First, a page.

The 2009 H1N1 was a significant risk factor for prolonged viral shedding compared with seasonal influenza A (adjusted OR, 5.90; 95% CI, 1.1-33; P = .041). Patients treated with high-dose corticosteroid showed a trend toward prolonged shedding compared with patients without steroid treatment (adjusted OR, 2.81; 95% CI, 0.9-9.2; P = .09; 23.6% in high-dose steroids, 32.9% in low-dose steroids, 43.5% in no steroids). In addition, HCT using bone marrow and cord blood as cell source was a significant risk for prolonged viral shedding compared with peripheral blood stem cell (adjusted OR, 3.78; 95% CI, 1.2-12; P = .024).

Discussion

This study demonstrates that the influenza virus type and subtype affect the severity of disease and clinical outcomes in HCT recipients. Infection with 2009 H1N1 was significantly associated with the development of LRD and hypoxemia and showed a trend toward more mechanical ventilation than infection with seasonal influenza A. However, infection with 2009 H1N1 was not associated with increased overall mortality compared with either influenza B or other influenza A subtypes. By contrast, there were no apparent differences in outcomes between seasonal influenza A and B. We also demonstrate that early antiviral therapy was associated with a statistically significant benefit with regard to clinical outcomes, including development of LRD, hypoxemia, and death. Importantly, even a later start of antiviral drugs (> 48 hours after virologic diagnosis) was associated with a reduced risk of LRD. Finally, our data demonstrate that acute lung injury requiring mechanical ventilation was less frequent in patients who received high-dose corticosteroids for the treatment of GVHD than in those who did not.

Previous studies of seasonal influenza in HCT recipients have consistently demonstrated a higher rate of progression to LRD and need for mechanical ventilatory support,6 prolonged viral shedding,23 and a higher mortality3,2426 in HCT recipients than in the general population. Although rates of infection and hospitalization after 2009 influenza H1N1 are remarkably different by age group from rates reported in previous years,27 clinical disease in the general population after infection with 2009 H1N1 and seasonal influenza have been shown to be remarkably similar with regard to overall disease severity and rates of complications.28 To our knowledge, our study is the first to directly compare the severity of disease and the differences in clinical outcome among HCT recipients infected with 2009 H1N1 and seasonal influenza A and B virus infection. In contrast to the findings in the general population,24 our study demonstrated more severe clinical sequelae after infection with 2009 H1N1 than after other infection with other seasonal influenza A and B viruses. Similarly, Strouse et al reported that 2009 H1N1 caused more frequently severe illness in patients with sickle cell disease compared with seasonal influenza.29 It is possible that the 2009 H1N1 strain may cause more serious disease than seasonal influenza because of little or no preexisting immunity to the new strain in the stem cell donor or, in the nonmyeloablative setting, also in the recipient. In animal studies, the level of pulmonary replication of the 2009 H1N1 virus has been reported to be higher than that of seasonal influenza A/H1N1 viruses.1113 It has also been reported that infection with 2009 H1N1 virus resulted in similar pathology to that encountered with highly virulent influenza A viruses, such as the 1918 H1N1 and H5N1 viruses.10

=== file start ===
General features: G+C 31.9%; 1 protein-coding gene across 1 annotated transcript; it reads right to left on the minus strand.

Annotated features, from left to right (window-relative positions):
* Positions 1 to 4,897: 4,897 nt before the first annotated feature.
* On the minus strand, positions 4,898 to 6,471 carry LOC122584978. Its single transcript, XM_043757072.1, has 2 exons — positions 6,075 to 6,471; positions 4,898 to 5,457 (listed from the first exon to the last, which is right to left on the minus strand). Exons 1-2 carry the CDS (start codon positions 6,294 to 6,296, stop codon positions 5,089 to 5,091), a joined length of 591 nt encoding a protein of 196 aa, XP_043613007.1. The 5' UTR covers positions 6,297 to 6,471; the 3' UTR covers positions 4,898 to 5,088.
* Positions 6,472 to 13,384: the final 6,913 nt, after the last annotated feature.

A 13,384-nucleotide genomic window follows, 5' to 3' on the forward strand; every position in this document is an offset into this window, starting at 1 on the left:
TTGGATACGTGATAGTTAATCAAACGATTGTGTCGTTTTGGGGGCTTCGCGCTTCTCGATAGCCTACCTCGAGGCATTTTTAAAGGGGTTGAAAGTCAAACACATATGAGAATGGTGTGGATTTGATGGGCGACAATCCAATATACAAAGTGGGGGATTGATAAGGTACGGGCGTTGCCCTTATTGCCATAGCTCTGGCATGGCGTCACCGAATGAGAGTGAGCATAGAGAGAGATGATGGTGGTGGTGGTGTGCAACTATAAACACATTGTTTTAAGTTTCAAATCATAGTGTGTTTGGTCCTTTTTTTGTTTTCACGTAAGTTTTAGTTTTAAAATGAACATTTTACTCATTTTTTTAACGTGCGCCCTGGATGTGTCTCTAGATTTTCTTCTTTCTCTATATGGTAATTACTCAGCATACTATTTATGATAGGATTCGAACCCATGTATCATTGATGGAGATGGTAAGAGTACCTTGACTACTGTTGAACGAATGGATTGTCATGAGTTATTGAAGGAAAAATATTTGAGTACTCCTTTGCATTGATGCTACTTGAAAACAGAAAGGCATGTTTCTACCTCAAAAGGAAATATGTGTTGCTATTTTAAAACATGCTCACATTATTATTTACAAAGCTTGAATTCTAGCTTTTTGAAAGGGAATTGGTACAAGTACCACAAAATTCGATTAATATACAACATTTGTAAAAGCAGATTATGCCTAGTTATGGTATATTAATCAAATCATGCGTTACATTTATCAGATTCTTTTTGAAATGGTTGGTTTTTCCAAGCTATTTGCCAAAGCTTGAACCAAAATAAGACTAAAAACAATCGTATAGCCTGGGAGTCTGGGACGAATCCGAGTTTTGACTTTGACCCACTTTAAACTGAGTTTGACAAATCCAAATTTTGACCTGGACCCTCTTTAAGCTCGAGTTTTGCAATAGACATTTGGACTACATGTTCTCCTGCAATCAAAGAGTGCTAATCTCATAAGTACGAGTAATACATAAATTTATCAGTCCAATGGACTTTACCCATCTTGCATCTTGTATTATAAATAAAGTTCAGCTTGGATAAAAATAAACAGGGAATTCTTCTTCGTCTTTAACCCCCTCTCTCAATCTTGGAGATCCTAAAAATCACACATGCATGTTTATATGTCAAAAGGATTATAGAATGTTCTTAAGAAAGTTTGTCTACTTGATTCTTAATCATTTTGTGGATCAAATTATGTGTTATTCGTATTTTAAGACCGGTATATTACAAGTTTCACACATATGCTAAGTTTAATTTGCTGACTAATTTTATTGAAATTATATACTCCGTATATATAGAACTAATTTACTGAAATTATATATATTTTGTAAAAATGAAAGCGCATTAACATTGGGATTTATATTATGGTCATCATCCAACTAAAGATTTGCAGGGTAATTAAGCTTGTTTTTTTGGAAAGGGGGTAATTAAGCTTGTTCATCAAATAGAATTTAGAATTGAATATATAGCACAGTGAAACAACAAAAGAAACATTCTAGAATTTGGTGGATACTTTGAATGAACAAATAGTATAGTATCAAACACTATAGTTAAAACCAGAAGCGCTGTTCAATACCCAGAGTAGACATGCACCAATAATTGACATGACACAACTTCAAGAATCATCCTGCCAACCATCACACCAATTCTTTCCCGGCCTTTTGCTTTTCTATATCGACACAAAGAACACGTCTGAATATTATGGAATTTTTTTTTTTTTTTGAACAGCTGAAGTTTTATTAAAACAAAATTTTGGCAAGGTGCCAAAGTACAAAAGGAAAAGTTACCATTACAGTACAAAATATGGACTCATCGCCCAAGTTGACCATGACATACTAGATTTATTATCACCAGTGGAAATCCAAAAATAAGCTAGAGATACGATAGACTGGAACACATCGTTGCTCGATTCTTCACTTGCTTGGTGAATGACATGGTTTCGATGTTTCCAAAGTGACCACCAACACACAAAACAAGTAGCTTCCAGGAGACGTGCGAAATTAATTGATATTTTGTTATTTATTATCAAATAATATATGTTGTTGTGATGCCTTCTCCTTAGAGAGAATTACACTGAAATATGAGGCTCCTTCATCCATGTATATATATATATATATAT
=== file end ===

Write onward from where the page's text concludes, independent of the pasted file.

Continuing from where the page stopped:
The characteristics of 2009 H1N1 in HCT recipients are only slowly emerging. Redelman-Sidi et al reported 21 HCT recipients with 2009 H1N1, of whom 40% had LRD and 37% required hospitalization; no cases of respiratory failure or death were attributed to influenza infection in this study.30 George et al reported LRD and hospitalization in 5 of 13 cases; 4 required mechanical ventilation and eventually died during that admission.31 Taplitz et al showed that 52% of 27 patients with 2009 H1N1 had LRD, half of them required mechanical ventilation, and the overall influenza-associated mortality was 22%.7 The reported number of patients in each of these and other recent reports3234 is relatively small, and the clinical outcomes of 2009 H1N1 vary somewhat differently in the different reports. Moreover, the disease severity of 2009 H1N1 compared with seasonal influenza was not described. In our cohort, the proportion of LRD, hypoxemia, mechanical ventilation, and deaths in HCT patients with 2009 H1N1 was higher than those reported by Redelman-Sidi et al30 and Cost et al35 as well as those in solid-organ transplant recipients,36 but consistent with the recent report by Taplitz et al.7

At the beginning of the pandemic, many experts, agencies, and transplant societies recommended that transplant recipients with pandemic H1N1 should be started on antiviral treatment regardless of symptom duration or even definitive diagnosis, and that combination antiviral therapy and high-dose oseltamivir could be considered for LRD.5,37 We used a higher dose of oseltamivir (150 mg, twice daily) because of the questionable absorption in patients with GVHD-associated malabsorption, as well as the higher viral load and prolonged shedding in HCT recipients. In addition, combination therapy, which was based on in vitro and animal data3840 and resulting from emergence of resistance,41 was administered more frequently at our institution in patients with 2009 H1N1 than in patients with seasonal influenza. In our study, antiviral therapy given within 48 hours after the sample for virologic diagnosis was obtained reduced LRD, hypoxemia, overall death, and influenza-associated death. A new finding is that antiviral therapy initiated after 48 hours of URD diagnosis still had clinical benefit. This extends and adds statistical power to our recent analysis on the timing of antiviral treatment15 and is consistent with recent data for H5N1 influenza.42